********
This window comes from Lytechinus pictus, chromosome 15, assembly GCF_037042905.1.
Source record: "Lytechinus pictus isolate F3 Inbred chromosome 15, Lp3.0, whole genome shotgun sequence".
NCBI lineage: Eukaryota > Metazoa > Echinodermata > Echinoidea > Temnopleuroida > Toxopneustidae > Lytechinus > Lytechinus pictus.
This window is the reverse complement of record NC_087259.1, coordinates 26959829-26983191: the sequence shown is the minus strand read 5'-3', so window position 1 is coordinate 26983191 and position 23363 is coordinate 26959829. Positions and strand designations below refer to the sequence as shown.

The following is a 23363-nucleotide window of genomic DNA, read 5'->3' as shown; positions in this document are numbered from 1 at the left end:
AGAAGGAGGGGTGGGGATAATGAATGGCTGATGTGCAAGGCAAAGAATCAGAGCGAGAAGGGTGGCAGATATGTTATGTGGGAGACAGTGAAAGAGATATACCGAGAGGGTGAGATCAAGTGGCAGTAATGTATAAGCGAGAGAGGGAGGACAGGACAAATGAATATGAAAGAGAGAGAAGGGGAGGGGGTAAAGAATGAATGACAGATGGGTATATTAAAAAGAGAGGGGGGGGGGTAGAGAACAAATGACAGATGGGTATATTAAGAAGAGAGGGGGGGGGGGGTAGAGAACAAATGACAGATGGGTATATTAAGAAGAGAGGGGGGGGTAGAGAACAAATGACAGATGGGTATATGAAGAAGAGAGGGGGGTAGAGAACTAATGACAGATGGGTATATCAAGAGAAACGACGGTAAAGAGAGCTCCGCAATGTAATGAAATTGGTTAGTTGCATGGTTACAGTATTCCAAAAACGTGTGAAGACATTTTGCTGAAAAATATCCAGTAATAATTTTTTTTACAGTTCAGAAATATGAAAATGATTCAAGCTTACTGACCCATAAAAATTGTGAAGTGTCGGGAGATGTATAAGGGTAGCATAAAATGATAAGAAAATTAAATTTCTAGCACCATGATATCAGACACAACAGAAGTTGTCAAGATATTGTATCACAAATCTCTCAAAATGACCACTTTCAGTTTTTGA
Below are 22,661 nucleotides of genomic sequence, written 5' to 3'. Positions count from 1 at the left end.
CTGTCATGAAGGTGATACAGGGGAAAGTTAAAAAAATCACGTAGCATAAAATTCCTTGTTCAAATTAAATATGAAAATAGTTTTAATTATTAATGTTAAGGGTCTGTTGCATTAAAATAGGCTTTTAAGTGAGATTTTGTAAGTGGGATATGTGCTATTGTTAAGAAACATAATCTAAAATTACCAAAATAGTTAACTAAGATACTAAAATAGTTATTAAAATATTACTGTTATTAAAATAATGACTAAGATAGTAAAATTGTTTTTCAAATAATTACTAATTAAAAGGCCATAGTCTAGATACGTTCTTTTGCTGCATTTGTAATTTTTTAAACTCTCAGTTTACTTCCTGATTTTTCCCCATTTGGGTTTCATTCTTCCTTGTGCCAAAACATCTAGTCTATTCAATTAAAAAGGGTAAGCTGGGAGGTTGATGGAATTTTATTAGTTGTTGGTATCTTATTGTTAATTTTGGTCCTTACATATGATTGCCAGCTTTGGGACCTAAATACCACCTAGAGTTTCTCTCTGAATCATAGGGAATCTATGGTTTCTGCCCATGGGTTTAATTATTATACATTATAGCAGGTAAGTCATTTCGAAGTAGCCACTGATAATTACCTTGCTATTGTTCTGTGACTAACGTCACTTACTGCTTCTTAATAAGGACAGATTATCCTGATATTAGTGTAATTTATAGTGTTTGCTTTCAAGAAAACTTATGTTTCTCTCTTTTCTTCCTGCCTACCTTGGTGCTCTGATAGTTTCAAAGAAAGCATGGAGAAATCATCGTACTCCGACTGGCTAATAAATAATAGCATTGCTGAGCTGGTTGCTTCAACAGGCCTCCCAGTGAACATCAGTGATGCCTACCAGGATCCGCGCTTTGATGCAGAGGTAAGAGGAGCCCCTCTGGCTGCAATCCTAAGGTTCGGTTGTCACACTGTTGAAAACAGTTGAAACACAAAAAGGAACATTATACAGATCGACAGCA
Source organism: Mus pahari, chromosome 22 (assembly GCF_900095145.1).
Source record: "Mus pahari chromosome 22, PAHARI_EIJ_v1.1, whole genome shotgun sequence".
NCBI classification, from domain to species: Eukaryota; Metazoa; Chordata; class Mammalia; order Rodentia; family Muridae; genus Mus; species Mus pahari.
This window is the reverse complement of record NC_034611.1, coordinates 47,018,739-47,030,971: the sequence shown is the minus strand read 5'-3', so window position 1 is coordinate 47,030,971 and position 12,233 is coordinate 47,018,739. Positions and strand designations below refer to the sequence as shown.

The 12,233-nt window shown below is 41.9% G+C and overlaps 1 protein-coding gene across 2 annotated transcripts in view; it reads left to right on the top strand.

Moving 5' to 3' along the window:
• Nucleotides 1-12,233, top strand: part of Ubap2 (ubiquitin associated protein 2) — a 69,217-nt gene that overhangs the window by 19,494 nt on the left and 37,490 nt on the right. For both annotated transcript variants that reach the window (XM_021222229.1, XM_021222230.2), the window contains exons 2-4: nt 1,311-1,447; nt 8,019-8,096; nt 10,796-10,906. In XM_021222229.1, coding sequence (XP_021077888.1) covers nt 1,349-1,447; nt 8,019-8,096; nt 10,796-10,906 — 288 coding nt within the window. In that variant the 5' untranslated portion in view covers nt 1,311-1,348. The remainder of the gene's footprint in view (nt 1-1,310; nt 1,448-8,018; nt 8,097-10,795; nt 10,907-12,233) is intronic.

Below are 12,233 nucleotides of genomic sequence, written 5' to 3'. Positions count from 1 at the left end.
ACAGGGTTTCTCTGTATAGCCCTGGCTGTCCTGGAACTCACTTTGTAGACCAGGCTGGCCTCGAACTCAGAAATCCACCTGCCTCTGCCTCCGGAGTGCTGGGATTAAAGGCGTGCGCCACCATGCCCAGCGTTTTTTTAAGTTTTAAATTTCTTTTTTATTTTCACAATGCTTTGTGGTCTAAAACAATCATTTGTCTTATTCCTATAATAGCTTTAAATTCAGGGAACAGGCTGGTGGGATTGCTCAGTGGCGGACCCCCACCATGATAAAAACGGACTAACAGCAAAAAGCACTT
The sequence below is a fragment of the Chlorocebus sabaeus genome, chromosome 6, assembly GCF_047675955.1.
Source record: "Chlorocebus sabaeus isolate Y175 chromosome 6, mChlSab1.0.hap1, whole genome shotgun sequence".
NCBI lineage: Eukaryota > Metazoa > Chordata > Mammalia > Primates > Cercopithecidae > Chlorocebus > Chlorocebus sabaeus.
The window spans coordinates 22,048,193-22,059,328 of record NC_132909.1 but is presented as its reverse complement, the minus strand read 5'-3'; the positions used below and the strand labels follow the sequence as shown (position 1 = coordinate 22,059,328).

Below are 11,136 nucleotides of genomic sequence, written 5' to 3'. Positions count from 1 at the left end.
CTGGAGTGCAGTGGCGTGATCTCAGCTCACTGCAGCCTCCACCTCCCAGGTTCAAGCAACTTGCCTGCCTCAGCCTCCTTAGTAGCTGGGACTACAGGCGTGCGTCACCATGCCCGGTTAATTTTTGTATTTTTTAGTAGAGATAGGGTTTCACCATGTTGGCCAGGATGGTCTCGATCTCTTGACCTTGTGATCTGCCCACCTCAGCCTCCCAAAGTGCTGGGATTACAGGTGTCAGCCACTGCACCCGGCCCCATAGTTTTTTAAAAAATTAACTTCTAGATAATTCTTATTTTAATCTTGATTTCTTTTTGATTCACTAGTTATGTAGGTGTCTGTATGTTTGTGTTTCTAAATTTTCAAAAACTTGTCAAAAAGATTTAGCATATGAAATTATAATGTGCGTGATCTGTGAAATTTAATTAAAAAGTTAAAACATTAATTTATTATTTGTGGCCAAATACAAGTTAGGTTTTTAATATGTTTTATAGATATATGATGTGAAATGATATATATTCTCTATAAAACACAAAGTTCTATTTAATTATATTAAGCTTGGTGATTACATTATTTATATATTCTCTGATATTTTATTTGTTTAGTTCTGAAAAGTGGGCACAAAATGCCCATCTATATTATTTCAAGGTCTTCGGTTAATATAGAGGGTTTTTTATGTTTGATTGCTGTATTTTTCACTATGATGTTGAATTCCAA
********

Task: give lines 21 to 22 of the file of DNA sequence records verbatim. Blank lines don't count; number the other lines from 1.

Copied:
The window spans coordinates 22,048,193-22,059,328 of record NC_132909.1 but is presented as its reverse complement, the minus strand read 5'-3'; the positions used below and the strand labels follow the sequence as shown (position 1 = coordinate 22,059,328).

Below are 11,136 nucleotides of genomic sequence, written 5' to 3'. Positions count from 1 at the left end.